STOCKTON — University of the Pacific confirmed one case of tuberculosis on its Stockton campus.
The person identified is under appropriate medical treatment and will remain off campus until medically cleared, according to a statement issued Wednesday morning by the university.
“The health and safety of everyone at Pacific and the surrounding community are our top priority,” said Dayna Cerruti-Barbero, director of Pacific Health Services.
“There is no need to be alarmed. By now, everyone on the Stockton campus, starting with the people who may have had close contact with the person, has been notified and offered screening for tuberculosis. If an individual has not been notified by the university as having a risk of exposure, there is nothing they need to do.”
Tammy Evans, director of San Joaquin County Public Health Services, agreed, noting that her agency is working closely with Pacific officials after notifying the university that a member of its community had the infection.
“We have several cases of active TB every year in the county. I would say this is no more serious than any other,” Evans said. “Any suspected case, even a positive skin test, it is required that the physician report that to us within one working day.”
Neither she nor a university spokeswoman was able to say when the case was initially discovered and reported to Public Health, which in turn reported it to Pacific.
The university is offering free testing to students, faculty and staff with a risk of exposure. A simple skin test can determine if a person has TB, and TB is easily treated with common antibiotics. The university declined to identify if the patient is a student or staff member, citing health privacy.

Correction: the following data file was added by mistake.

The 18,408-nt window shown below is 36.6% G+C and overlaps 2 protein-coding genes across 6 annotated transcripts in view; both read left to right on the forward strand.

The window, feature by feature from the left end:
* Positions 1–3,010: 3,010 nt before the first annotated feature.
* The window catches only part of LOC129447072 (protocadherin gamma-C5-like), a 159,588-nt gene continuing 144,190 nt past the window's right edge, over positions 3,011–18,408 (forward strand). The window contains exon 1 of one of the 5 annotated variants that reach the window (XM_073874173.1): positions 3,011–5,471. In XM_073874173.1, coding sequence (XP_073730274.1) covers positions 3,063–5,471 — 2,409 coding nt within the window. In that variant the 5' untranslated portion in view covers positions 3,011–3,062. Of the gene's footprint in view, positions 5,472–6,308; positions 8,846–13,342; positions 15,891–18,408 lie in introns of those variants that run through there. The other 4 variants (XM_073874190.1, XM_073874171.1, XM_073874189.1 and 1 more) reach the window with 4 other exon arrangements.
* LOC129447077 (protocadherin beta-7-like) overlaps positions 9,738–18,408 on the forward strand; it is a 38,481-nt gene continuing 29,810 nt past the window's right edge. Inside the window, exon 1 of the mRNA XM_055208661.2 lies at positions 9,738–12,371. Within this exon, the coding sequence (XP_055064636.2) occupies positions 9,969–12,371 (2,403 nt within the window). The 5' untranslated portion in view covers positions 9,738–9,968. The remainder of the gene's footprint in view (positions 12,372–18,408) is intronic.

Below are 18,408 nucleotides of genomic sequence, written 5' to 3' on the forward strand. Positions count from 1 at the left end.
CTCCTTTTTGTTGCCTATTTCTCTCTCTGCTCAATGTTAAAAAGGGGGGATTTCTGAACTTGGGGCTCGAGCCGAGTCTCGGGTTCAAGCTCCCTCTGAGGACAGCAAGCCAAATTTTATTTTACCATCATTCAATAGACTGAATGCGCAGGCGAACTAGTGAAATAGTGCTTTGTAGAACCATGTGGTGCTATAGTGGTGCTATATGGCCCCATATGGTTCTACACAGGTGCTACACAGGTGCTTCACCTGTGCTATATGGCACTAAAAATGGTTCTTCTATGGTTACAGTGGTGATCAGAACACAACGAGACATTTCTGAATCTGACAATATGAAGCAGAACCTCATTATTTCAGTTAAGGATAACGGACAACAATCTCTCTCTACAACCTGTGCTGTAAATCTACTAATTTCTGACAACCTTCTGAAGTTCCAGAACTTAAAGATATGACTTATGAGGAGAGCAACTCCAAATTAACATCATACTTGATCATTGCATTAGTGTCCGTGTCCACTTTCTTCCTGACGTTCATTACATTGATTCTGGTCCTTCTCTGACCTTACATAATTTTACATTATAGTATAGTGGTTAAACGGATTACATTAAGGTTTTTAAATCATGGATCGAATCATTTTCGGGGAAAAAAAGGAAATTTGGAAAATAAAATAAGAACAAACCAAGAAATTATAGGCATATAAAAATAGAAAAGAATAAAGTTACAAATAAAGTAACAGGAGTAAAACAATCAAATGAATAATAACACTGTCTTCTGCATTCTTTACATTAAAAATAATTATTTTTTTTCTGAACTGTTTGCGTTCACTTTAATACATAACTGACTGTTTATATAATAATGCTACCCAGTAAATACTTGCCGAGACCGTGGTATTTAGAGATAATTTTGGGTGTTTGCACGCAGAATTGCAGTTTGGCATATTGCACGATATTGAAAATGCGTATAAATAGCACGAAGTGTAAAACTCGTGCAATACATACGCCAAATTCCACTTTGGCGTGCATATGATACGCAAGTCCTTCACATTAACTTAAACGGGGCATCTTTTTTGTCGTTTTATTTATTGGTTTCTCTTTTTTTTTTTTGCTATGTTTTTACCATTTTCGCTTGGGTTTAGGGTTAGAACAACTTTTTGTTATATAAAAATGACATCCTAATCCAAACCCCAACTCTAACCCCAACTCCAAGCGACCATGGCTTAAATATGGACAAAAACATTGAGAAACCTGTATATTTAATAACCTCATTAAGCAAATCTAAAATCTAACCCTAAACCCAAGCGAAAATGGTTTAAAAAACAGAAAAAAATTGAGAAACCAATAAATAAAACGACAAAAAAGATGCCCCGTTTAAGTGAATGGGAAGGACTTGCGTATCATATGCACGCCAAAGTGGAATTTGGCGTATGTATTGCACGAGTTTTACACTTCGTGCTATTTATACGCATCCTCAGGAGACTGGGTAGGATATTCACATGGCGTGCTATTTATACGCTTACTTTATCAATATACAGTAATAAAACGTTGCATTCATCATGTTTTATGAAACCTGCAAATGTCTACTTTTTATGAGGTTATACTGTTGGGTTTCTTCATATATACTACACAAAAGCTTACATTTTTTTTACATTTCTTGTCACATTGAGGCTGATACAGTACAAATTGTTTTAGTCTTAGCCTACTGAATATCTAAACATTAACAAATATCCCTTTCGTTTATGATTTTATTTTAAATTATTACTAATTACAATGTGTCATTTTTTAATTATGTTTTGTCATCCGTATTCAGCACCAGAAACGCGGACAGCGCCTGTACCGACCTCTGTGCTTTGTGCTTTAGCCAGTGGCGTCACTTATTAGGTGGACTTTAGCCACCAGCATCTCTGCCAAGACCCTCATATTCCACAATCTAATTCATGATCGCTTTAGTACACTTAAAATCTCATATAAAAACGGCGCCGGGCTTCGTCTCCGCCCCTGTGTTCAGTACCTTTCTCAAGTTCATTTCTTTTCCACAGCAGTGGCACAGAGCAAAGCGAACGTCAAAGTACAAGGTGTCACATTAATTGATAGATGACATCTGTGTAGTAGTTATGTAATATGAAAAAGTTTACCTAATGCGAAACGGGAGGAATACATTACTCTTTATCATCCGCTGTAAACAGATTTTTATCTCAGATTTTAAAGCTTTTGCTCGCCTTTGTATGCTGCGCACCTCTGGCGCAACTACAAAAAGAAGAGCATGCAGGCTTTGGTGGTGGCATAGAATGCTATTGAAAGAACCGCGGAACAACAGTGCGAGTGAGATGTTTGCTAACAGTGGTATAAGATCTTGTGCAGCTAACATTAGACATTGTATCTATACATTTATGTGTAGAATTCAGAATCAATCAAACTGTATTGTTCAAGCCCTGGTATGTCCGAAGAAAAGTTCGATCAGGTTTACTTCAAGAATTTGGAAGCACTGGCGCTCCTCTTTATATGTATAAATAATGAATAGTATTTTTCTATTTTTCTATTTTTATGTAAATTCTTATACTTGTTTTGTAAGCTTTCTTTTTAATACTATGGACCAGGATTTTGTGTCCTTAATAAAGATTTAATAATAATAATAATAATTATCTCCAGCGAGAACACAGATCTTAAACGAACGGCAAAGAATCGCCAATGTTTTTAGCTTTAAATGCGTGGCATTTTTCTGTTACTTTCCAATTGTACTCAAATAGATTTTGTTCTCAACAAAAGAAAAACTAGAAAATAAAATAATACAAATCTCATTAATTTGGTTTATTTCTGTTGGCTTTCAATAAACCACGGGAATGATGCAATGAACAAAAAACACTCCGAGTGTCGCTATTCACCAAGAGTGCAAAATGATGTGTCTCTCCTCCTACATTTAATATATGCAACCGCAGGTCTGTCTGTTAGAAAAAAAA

“At this point it seems to be contained to just three classes. There is no concern for the general public,” Evans said.
Public Health reported 53 cases of confirmed TB in San Joaquin County in 2017, 42 in 2016 and 58 in 2015, so there is no reason to believe that the lung infection is on the rise, according to Evans.
TB is a disease caused by bacteria called Mycobacterium tuberculosis, according to the American Lung Association. It usually takes repeated and prolonged exposure in confined spaces for infections to occur. It is spread when a person with active TB of the lungs or throat coughs, sneezes, talks or sings.
In its effort to educate the university community, Pacific created and shared a video with students, faculty and staff on how TB is spread and how easily it can be treated.
More information on the disease is available online from the U.S. Centers for Disease Control and Prevention at cdc.gov/tb and the American Lung Association at lung.org.
Contact reporter Joe Goldeen at (209) 546-8278 or firstname.lastname@example.org. Follow him at recordnet.com/goldeenblog and on Twitter @JoeGoldeen.